Coronation Chicken, A Dish Fit for a Queen

Queen Elizabeth just met someone who helped invent the dish served at her coronation luncheon. But what is it?

February 09, 2022
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UNITED KINGDOM - JANUARY 01: Elisabeth Ii (Photo by Keystone-France/Gamma-Keystone via Getty Images)

Photo by: Keystone-France/Getty

Keystone-France/Getty

Exciting news for food-focused British-royalty watchers: Queen Elizabeth just met a woman who, as a 19-year-old culinary school student, helped perfect the now-iconic dish served at the Queen’s coronation luncheon in 1953: Coronation Chicken.

The Queen chatted with Angela Wood, now in her late 80s, at an event held in the ballroom of Sandringham House, on Saturday, February 5, the day before the 70th anniversary of her ascent to the throne following the death of her father, King George VI, on February 6, 1952.

The event, the 95-year-old monarch’s largest public appearance since October 2021, was attended by quite a few guests representing local organizations and culminated in the cutting of a cake decorated in honor of the Queen’s platinum jubilee, which will be celebrated more broadly (and with a prize-winning pudding!) in June.

The cake placement was optimized for media cameras, not for the Queen, prompting her to self-deprecatingly quip, before cutting into it, “Oh, they can see it. I don't mind. I don't matter.”

Alas, the contents of the conversation between the Queen and the woman credited with helping to invent Coronation Chicken is, at least for now, an open question.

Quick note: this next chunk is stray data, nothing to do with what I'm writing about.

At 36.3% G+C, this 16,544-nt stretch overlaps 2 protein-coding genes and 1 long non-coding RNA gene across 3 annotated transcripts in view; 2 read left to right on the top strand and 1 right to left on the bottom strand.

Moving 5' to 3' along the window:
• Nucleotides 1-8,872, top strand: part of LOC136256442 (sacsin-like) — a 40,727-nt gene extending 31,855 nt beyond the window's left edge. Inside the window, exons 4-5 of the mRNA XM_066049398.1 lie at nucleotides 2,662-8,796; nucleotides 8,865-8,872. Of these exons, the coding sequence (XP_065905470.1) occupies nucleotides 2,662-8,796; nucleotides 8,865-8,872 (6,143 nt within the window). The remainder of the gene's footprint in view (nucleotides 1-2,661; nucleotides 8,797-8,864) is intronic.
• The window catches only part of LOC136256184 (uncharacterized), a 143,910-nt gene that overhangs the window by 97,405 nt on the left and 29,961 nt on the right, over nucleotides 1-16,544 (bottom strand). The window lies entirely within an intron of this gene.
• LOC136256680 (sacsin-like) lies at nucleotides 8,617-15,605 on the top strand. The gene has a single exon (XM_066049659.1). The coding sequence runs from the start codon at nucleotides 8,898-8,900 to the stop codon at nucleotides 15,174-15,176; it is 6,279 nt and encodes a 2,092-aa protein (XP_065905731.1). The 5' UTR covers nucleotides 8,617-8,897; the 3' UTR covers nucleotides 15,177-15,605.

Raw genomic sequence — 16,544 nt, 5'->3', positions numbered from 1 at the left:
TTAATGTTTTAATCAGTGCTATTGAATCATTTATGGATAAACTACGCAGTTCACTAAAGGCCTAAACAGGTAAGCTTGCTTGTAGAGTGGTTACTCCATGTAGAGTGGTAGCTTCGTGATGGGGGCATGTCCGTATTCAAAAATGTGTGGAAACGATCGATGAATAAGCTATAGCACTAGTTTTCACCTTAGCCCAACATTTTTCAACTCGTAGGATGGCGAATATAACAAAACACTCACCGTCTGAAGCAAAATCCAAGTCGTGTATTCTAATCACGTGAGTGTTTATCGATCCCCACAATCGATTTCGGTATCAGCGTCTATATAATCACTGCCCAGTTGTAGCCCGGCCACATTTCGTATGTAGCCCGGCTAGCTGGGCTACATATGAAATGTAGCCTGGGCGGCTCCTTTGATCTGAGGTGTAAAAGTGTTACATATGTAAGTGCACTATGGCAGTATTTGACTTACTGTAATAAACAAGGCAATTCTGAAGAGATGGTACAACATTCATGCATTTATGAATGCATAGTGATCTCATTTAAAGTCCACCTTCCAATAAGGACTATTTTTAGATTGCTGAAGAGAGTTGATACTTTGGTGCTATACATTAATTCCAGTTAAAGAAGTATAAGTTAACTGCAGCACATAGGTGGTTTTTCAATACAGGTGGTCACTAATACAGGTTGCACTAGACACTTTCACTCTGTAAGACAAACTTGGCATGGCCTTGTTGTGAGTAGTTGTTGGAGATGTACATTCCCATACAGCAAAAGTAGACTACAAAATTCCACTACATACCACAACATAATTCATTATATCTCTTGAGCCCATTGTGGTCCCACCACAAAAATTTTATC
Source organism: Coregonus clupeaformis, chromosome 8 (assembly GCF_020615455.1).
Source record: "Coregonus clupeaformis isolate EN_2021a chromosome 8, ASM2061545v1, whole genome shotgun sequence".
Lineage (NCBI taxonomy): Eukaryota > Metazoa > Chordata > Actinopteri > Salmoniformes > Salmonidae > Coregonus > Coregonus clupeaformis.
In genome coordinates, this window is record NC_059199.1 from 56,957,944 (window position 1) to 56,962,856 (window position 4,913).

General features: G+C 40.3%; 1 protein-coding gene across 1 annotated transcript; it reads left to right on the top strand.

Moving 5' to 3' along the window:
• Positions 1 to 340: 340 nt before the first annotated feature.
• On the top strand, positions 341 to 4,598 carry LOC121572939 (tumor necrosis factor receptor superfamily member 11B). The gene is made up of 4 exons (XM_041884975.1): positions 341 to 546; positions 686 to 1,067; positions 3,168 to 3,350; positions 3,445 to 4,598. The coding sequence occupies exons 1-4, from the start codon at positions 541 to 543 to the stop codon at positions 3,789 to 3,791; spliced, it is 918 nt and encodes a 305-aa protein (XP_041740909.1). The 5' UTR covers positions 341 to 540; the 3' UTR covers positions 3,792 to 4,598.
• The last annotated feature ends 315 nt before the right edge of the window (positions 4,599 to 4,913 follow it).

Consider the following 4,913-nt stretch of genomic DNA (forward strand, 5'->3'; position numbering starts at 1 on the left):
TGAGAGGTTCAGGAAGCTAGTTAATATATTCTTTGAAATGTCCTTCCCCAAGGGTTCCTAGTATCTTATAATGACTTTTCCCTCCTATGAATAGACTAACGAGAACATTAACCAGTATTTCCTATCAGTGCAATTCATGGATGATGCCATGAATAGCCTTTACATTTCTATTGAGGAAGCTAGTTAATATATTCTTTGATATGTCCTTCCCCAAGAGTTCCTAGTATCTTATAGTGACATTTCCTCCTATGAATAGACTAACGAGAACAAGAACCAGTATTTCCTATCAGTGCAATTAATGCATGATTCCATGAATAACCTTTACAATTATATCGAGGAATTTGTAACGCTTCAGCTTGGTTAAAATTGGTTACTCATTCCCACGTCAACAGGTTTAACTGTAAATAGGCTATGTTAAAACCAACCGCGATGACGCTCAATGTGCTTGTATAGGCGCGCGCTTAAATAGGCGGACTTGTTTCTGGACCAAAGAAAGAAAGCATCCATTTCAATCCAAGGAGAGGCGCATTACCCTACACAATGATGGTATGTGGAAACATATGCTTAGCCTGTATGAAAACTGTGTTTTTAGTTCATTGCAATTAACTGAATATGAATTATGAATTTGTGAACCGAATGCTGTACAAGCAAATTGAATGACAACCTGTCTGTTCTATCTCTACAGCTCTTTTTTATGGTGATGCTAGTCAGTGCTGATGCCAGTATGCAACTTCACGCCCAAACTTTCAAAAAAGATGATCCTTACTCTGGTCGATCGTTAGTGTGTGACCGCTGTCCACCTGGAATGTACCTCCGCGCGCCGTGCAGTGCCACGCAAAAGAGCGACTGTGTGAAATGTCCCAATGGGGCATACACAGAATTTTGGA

But another question you may be asking can be answered: What is Coronation Chicken, anyway?

Also known as “Poulet Reine Elizabeth,” or chicken Queen Elizabeth, the dish is often credited to florist Constance Spry and Le Cordon Bleu London culinary school founder Rosemary Hume (with the help of her students, of which Wood was presumably one). It is believed to have been inspired by the Jubilee Chicken created to mark George V’s silver jubilee in 1935.

The dish met important criteria: It had to feed a large, diverse crowd — and be prepared in advance.

“Sir David Eccles, the Minister of Works exclusively asked Rosemary Hume and her students to undertake the luncheon for Her Majesty’s guests, who were mainly representatives of other countries,” according to a history of the dish shared by Le Cordon Bleu. “The school was honoured to be involved in such a special occasion, and served the Coronation Day banquet to three hundred and fifty people in the Great Hall of Westminster School, the largest party to have been seated there.

The original recipe is believed to have featured cold chicken in a curried cream-and-mayo dressing. In the menu from the 1953 luncheon, the dish is described as “chicken, boned and coated in curry cream sauce, with, one end of each dish, a well-seasoned dressed salad of rice, green peas and pimentos,” Le Cordon Bleu’s history notes.

Today’s iterations often feature fresh herbs and spices, sliced almonds, dried apricots or raisins and creme fraiche. And while Coronation Chicken is often now made with freshly made Indian curry paste, back in post-war Britain, when some fresh ingredients were more difficult to come by, it was made with curry powder.

“Through the carefully seasoned chicken and delicate nut-like flavours running through the sauce, it was marked as a huge success,” according to Le Cordon Bleu. “The ingredients used were remarkable for their time, with many of them only just becoming available, whilst the majority of the country was still under the restrictions of post-war rationing. The original recipe consisted of young roasting chickens, water and a little wine to cover carrot, a bouquet garni, salt, peppercorns and a cream of curry sauce.

Here’s a recipe based on Hume and Spry’s original, published in BBC History Magazine, another shared on the blog The Petite Cook and another on Food.com that is “to die for.”

And here’s Food Network U.K.’s Coronation Chicken recipe, which features a range of spices that elevate the dish to perfection.

Definitely a dish fit for a queen!

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